The earthquake swarm in California, which spanned from about 4 a.m on Thursday until 11 a.m. on Friday and consisted of more than 600 small earthquakes, have created some nervousness amongst residents in the area. According to multiple reports, the swarm of earthquakes in California struck the Mammoth Lakes area in the northern part of the state.
The physics of the phenomenon is still not well understood, but it's pretty clear that the swarm of earthquakes in California is only a case of geological indigestion, reports the Christian Science Monitor.
According to the Los Angeles Times, at least 109 of the shaking felt during the earthquake swarm in California were of a magnitude 2.0 or greater. Small quakes consisted majority of the activity, said seismologist David Shelly at the USGS' Volcano Science Center.
These small temblors are reportedly too small to be felt by the public, but Shelly added that six of them were greater than magnitude 3.0, which is the minimum magnitude before quakes are felt.
According to the LA Times, the largest temblor from the earthquake swarm in California was measured at magnitude 3.8. It was located six miles from Mammoth Lakes and was reported to have occurred at 9:21 p.m. on Thursday.
The swarm of quakes occurred in the 20-by-10-mile region known to geologists as the Long Valley Caldera, east of the central Sierra Nevada Range.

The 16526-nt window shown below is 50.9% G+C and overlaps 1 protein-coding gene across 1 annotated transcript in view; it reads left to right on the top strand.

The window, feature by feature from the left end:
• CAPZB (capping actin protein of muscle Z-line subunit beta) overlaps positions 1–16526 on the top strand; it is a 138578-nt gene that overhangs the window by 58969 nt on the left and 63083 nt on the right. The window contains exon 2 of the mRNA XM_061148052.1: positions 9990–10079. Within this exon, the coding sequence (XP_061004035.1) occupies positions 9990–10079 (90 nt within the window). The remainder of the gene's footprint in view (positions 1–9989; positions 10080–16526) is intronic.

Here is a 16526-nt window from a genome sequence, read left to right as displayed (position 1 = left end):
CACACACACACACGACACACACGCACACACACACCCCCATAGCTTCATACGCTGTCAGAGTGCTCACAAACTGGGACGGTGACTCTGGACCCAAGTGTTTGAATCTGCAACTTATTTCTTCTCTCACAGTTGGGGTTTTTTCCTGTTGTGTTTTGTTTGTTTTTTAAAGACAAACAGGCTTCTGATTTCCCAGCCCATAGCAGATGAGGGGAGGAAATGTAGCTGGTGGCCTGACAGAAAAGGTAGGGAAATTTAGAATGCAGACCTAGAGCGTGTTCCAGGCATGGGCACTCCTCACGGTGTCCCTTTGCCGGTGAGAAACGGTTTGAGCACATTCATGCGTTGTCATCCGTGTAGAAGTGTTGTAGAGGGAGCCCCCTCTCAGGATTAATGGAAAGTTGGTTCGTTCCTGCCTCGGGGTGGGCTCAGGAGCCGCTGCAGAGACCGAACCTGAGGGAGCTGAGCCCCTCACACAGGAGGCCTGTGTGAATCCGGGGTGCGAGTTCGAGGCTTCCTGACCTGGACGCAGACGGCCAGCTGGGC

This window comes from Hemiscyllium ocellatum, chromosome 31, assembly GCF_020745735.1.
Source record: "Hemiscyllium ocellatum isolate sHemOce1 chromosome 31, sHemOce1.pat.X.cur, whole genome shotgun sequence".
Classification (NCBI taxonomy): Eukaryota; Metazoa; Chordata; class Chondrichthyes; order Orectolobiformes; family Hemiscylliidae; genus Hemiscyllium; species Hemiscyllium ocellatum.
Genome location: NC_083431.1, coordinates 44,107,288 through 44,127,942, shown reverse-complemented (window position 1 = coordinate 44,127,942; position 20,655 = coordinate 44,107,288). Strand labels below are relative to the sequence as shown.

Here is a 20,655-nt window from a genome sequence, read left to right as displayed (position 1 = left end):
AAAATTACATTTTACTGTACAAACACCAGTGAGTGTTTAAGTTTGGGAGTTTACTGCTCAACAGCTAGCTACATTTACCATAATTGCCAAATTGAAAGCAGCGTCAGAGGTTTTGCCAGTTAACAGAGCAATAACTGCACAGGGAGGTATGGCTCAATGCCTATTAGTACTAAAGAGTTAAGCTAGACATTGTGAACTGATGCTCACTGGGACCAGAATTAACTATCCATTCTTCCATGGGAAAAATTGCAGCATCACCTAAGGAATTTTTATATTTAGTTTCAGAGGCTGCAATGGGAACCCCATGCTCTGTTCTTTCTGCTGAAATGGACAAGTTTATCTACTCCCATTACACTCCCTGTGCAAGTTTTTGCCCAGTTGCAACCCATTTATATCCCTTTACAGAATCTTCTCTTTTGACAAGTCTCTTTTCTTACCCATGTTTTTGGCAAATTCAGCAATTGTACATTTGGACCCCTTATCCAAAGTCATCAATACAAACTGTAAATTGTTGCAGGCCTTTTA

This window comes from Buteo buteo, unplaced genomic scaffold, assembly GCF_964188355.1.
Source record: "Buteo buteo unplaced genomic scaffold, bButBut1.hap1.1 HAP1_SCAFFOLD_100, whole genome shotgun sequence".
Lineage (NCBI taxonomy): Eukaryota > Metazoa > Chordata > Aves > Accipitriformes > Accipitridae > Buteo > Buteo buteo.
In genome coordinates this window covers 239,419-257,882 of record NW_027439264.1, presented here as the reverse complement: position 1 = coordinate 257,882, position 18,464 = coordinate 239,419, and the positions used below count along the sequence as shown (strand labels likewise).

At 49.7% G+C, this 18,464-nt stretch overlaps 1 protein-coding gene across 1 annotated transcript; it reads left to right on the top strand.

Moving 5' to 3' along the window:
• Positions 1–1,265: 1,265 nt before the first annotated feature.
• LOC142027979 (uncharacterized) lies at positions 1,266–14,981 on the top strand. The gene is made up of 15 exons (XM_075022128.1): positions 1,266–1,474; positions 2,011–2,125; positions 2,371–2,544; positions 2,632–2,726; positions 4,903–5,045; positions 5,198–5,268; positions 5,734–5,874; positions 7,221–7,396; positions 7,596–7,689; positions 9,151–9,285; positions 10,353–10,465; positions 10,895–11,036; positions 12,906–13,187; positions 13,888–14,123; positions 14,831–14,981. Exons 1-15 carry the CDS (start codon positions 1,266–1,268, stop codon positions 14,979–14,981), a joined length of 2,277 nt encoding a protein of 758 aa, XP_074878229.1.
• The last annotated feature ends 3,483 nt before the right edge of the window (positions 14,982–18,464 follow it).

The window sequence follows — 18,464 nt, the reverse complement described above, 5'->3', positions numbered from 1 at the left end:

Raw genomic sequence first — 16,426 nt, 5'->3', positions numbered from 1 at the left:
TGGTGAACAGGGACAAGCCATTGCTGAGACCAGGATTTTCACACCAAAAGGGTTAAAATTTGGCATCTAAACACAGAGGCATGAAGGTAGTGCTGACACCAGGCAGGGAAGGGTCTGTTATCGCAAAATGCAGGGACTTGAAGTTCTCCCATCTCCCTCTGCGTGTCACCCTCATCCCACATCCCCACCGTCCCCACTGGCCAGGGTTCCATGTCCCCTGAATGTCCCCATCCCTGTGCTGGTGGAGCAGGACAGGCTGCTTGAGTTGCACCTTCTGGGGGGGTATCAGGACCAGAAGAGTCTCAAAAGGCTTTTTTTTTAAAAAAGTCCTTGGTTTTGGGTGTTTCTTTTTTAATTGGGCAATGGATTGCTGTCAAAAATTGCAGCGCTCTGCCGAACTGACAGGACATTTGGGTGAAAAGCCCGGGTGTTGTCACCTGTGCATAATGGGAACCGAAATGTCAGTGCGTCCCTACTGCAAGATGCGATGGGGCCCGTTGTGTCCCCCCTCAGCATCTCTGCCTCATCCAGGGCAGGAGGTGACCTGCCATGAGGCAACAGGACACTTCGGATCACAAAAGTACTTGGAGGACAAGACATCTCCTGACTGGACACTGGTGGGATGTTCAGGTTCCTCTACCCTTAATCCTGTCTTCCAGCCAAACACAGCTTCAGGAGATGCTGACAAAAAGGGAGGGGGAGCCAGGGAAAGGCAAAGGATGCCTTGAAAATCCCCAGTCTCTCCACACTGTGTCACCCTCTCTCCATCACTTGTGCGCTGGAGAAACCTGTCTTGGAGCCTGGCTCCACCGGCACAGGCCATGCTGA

Despite the massive number of the quakes, according to the LA Times, the phenomenon is common in the region. In July, about 200 small quakes also shook Long Valley Caldera. The largest of the temblors was at a magnitude 2.7.
As for the feared eruption of a volcano after the earthquake swarm in California, fears are proven unfounded, reports CBS San Francisco. The site is reportedly where one of North America's greatest pre-historic eruptions occurred. It is also surrounded by a chain of recently-active volcanoes, but the USGS California Volcano Observatory site states that the string of quakes will "not result from the underground movement of magma" and "pose no immediate hazard."
According to the CS Monitor, Shelly told the Mammoth Times thtat the quakes appears to have come from the release of carbon dioxide gas and water deep in the earth into existing cracks or faults in the ground under the Eastern Sierra.
He said, "This fluid moves episodically into cracks or faults in the crust. We think these quakes were triggered by this movement but driven by existing tectonics."
The USGS California Volcanic Observatory also pointed out that the earthquake swarm in California did not result from magma activity below the surface.
Despite the assurance, Shelly said the recent earthquake swarm in California "is a bit more energetic than what we have seen in a while."
The USGS reports that this throng is the latest of several earthquake swarms in the year under the caldera, which is described as slowly rising.
Meanwhile, seismic analysts still plan on reviewing the latest earthquake swarm in California and will be updating the public on the locations and magnitudes of the quakes.